54-56. 'One should not speak, one should not speak. One should remain by resorting to silence. Otherwise, due to the blemish in one's utterance, the mad one would be fettered.' Had we not talked (to each other) on this tree, how would we have been bound? Therefore, one should resort to silence." Saying so, he spoke to her: "Obeautiful lady, O Sita, I shall not live without this wife of me. Therefore, O you charming one, leave her."

57-66. Though admonished with various words, she did not release her. The (parrot's) wife, who was angry, and miserable, then cursed Janaka's daughter: "As you are separating me from my husband, in the same way you will be, when pregnant, separated from Rama." When she, the afflicted one, was repeatedly > saying like this, her life departed due to misery, full of the distress of her husband. For her who was repeatedly remember-
ing Rama and uttering (the name) Rama, a divine car properly arrived. The female parrot became luminous when she had gone to heaven. When she died, her husband, that lord of birds, was extremely angry, and being distressed, fell into Ganga: ''In Rama's city, full of people, I will be born as (a sudra so) that due to my words she will be dejected, and extremely unhappy due to separation (from her husband)." Saying so, he who was distressed, angry, frightened and shaking due to separation from her, fell into the water of Ganga graced with eddies. Due to his being angry, due to his being distressed, and due to his having insulted Sita, he obtained very (mean) sudrahood (as he was born as) a washerman named Krodhana. That best bird (or best brahmana) who, doing ill to the great, abandons his life through anger, obtains sudrahood after he dies. That took place. Due to the words of the washerman she was censured and separated. On account of the curse of the washerman, she was separated (from Rama), and she went to the forest.

For your second question:

Why did Rama ask Sita for a second test?

Again the general reason is same as before i.e., as a King for the sake of people.

But this also comes under a mystic leela. This was done to depart earlier from earth to his eternal abode. At that time age was very high. E.g., Dasharath was more than 60000 years old when Ram was born. But it was necessary for Rama to depart earlier as he came to rule only for 11000 years.

In Adhyatma Ramayana [ Brahmanda Puran ] Uttar kanda 7.8. Kaal disguised as sage tells Rama..

7.8 To emancipate the gods you incarnated as Vaman, and later you dawned over earth for a period of eleven thousand years to eliminate Ravan. The period is now over, still if you wish to stay you may do that otherwise you may plan your departure to your abode of Vishnu lok.” Ram responded positively to kal and confirmed his departure back to the eternal abode.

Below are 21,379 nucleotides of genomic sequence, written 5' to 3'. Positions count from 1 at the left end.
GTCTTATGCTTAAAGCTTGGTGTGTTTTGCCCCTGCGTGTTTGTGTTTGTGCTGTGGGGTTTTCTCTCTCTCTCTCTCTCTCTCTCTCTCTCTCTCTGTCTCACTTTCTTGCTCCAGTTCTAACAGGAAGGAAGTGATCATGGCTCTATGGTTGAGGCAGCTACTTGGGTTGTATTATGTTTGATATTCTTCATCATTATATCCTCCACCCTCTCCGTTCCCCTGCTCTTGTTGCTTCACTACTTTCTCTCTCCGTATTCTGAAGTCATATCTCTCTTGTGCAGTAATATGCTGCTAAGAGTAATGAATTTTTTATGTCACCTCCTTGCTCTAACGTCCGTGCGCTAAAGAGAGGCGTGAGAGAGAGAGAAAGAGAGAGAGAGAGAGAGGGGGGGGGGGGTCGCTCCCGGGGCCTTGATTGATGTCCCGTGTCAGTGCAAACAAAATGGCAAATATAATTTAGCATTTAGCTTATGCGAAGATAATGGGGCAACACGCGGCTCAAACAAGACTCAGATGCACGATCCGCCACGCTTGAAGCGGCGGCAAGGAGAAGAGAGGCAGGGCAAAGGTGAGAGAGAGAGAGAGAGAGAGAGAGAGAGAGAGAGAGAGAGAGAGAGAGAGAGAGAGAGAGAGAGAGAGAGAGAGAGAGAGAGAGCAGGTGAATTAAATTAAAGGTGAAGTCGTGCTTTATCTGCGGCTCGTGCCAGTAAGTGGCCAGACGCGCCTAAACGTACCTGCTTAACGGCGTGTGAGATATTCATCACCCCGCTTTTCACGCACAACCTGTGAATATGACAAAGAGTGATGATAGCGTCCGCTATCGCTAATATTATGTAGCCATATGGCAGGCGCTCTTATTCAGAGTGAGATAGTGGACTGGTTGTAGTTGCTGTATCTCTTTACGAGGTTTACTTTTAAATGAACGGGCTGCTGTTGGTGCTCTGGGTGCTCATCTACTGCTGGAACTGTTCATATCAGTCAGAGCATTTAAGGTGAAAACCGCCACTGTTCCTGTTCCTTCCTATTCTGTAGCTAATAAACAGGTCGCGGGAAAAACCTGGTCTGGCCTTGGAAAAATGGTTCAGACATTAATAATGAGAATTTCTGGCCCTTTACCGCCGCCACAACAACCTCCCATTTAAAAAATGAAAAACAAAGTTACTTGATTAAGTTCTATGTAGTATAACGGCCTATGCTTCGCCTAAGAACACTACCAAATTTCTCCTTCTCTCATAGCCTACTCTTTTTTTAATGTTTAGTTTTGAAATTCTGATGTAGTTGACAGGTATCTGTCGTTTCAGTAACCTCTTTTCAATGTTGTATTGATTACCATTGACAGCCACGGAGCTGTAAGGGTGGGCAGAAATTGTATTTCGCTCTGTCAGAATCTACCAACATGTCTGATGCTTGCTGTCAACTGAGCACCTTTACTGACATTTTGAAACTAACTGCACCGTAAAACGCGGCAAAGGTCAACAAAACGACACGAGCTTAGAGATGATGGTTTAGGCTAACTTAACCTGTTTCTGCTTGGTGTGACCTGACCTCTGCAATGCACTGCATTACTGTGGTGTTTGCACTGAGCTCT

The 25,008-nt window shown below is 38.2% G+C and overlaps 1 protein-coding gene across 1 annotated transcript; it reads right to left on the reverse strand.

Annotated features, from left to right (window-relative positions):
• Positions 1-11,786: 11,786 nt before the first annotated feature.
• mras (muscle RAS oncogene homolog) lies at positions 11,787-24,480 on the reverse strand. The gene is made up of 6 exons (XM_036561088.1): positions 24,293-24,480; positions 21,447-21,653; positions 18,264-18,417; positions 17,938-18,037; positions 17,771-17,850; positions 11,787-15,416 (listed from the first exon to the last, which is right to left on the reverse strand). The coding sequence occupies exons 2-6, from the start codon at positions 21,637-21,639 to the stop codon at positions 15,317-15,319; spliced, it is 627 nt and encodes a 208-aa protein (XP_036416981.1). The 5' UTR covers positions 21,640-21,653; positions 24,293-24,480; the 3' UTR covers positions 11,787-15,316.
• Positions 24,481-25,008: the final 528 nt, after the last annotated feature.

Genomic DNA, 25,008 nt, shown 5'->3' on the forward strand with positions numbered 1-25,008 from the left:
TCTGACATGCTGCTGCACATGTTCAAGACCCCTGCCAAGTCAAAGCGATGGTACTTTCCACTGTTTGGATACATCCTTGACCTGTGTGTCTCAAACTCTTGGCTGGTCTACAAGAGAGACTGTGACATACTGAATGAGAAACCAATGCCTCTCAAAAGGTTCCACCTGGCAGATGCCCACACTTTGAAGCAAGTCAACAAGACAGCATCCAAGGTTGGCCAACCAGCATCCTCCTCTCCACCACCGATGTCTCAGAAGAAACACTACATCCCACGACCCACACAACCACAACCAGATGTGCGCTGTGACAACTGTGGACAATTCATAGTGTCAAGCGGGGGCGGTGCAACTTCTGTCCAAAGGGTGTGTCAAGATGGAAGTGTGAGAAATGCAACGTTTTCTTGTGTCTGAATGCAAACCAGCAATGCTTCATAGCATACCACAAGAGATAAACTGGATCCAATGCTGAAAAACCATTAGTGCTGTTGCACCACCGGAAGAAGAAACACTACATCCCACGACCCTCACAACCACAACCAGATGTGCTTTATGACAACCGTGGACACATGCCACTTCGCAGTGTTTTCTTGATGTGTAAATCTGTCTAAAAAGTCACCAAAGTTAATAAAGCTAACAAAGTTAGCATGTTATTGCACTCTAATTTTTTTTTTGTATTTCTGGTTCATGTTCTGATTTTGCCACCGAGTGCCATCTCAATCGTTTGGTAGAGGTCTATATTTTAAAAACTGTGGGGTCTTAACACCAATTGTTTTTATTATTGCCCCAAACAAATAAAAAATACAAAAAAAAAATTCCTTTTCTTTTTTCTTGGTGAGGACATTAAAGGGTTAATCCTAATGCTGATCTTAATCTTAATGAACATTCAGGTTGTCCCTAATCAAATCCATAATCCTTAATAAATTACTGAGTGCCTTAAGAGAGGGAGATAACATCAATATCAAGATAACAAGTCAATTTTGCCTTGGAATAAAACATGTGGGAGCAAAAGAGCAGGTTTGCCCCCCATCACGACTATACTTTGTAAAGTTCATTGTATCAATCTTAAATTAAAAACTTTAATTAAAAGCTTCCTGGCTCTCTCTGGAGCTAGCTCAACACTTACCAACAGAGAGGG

Hence Rama had preplanned for his earlier arrival from earth. In Adhyatma Ramayan [Brahmanda Puran ] Uttar Kanda 7.4.

7.4 Finding appropriate time, Sita spoke to him, “Gods have approached me to remind you to leave the earth and move to vaikunth. They miss your presence in the celestial world. Since I am here, you can’t leave the earth. They advised me to first leave for eternal abode.” Responding over the message of gods he planned course of action with Sita, “On the pretext of public criticism I would discard you. You are pregnant, and you will be sent to the ashram of Valmiki. There you will give birth to two sons. Thereafter you will again come back to me, but to prove your chastity you will ask the earth a safe place. Accordingly the earth will split, and entering through the earth you will reach vaikunth. I would thereafter follow you.” After this conversation, Sita left the royal garden and entered the palace. Ram continued in his palace meeting the people. He enquired from Vijay, a royal spy, as to what was the peoples’ impression about Sita and Kaikeyi. Ram was told, “Some people condemn the acceptance of Sita after her long stay in Lanka. They are of the impression that this incident has made their wives also wilful.”

Hence Gods Leela are very mystic. If we go deeper and deeper we find more and more mystic.

  • As usual, Good answer.
    – The Destroyer
    Apr 14, 2016 at 11:54
  • Did Rama know that He was avatar of Vishnu?
    – The Destroyer
    Apr 14, 2016 at 11:55
  • @The Destroyer in Valmiki Ramayan he knew he was avatar of Vishnu in Yuddha Kanda ( ie. Gods appear and tell after Fire test of Sita ). Hence he knew during his rule..
    – Tezz
    Apr 14, 2016 at 11:57
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    @The Destroyer I think that Sati testing part was of earlier kalpas... Ramayan of earlier kalpas were very amazing if you read them.. for eg. In Padma Kalpa, during Setu Bandhan, Lord Shiva directly gives his bow to Rama. And there was no need for making setu.. All vanars Crossed the ocen by stepping in that bow... Isn't that amazing?.... But Personally I believe Ram knew he was incarnation from his birth. He just pretended as being unknown... what do you believe?
    – Tezz
    Apr 14, 2016 at 12:07
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    @Surya I don't think it can be justified in other normal way other than telling it as Rajdharma.. we can't tell other because other reasons will blame Lord Rama and Sita which is impossible... But Prajas get the punishment of their fault as they were deprived from golden rule of Rama due to their fault (after a short period.)
    – Tezz
    Apr 16, 2016 at 1:56

Rama and Sita suffered separation due to curse of Sage Bhrigu on Lord Vishnu that he has to take reincarnation on Earth and will separate from his wife during one birth